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'May December' Review

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May 25, 2023
By:
Hunter Friesen
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May December premiered at the 2023 Cannes Film Festival. Netflix will release it in theaters and on its streaming service later this year.


Director Todd Haynes’ approach to the material within May December becomes clear immediately. The opening credits arrive accompanied by Michel Legrand's hyper-stylized theme from The Go-Between, harkening back to the pulpy works of Brian De Palma and Old Hollywood melodrama. It’s an immediate disarmament, signaling a lighter attitude toward this true-ish tabloid story of an affair between a thirty-something housewife and her thirteen-year-old co-worker.


How could someone find the humor in this situation, you ask? A brief tour of Haynes’ filmography illustrates a filmmaker who has always been fascinated with infiltrating mainstream material with independent ideas. Velvet Goldmine and I’m Not There turned the musician biopic on its head, Far from Heaven used Douglas Sirk pastiche to approach 1950s racism, and Carol tells the age-old tale of forbidden love, this time with a queer angle. Even Haynes’ most mainstream film, the legal thriller Dark Waters, subtlely undermines genre clichés with impeccable mise-en-scene. May December is his most playful exercise in tone and expectations, delivering something that is both mature and overtly theatrical.



The illegal affair is only the preface to the main story. Gracie (Julianne Moore) and Joe (Charles Melton) Atherton-Yoo are still together twenty years after their scandalous romance shocked the world. They live in a Georgia suburban home paid for by their tabloid cover photos. Their youngest children are about to graduate high school, making Joe an empty-nest parent before he’s even the age Gracie was when they met. Despite their attempts to lead a quiet life, the couple is always reminded of how they’re perceived in the public eye, whether it be the infrequent anonymous hatemail or the arrival of actress Elizabeth Berry (Natalie Portman), who’s playing Gracie in a new Lifetime original movie about the romance and is staying with the family to do research.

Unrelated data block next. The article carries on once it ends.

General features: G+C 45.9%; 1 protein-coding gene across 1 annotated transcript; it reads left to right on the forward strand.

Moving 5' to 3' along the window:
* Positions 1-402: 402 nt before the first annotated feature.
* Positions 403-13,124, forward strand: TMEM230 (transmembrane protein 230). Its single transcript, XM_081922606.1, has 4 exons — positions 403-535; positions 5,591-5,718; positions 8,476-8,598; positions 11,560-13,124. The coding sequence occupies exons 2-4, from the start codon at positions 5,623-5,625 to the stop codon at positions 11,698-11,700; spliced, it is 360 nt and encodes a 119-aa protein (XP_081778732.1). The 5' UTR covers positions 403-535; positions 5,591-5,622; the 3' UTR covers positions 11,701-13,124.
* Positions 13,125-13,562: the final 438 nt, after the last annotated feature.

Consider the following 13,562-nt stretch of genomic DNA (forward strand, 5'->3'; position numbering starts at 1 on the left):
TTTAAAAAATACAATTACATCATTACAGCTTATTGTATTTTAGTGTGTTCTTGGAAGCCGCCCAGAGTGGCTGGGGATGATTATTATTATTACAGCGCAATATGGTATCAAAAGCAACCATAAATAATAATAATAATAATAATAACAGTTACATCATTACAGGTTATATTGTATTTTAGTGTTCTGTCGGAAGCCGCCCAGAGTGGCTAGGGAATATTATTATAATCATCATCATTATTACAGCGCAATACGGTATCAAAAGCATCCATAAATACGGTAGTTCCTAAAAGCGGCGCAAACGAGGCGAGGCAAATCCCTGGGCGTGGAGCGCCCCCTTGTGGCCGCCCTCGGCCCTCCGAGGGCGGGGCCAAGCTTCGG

Gracie hopes that the film and Elizabeth’s performance will help reshape the public’s perception of how she and Joe came to be. Elizabeth totally agrees and presents herself as an ally to the couple, at least on the surface. There’s something off about how Elizabeth injects herself into the couple’s lives. She’s inferred to be on a downward trajectory in her career, so maybe the juicy material will put her back in the headlines? Haynes and cinematographer Christopher Blauvelt - stepping in for Ed Lachmann, as he was off shooting Pablo Larraín’s El Conde in Chile - always have Elizabeth standing a bit off-center, usually obscured by an object or observed through a mirror.

Reflections in both its literal and figurative form are the key to Samy Burch’s screenplay (touched up by Haynes). Gracie, Joe, and Elizabeth all have ideas about what they want out of this, but none of them truly know if they’re willing to mine deep inside of them to get it. There’s an artifice to every interaction, with the truth lurking around the corner. Some of these conversations, filled with jagged edges and heightened stylizations, lean a little too close to slapstick, undermining a bit of the emotional resonance. But those interspersed moments of whimsy are also the best parts as they turn up the heat on the oftentimes room-temperature plot developments.



The actors are all game for their roles. Moore and Portman have delicious chemistry in their scenes together, with it never being totally established who is observing and manipulating the other. It’s catty as hell, with Haynes never allowing it to be misogynistic. Charles Melton joins Austin Butler as a CW television veteran who has quickly climbed the Hollywood ladder. It's obvious he’s never fully processed his robbed childhood, leaving him still a kid in an adult body.


There’s enough camp within May December that smores might as well be served alongside it. It’s morally ambiguous in its message, but never in its approach. At the very least, the high-drama of it all will allow a new generation of Netflix watchers to be introduced to Haynes’ filmography.

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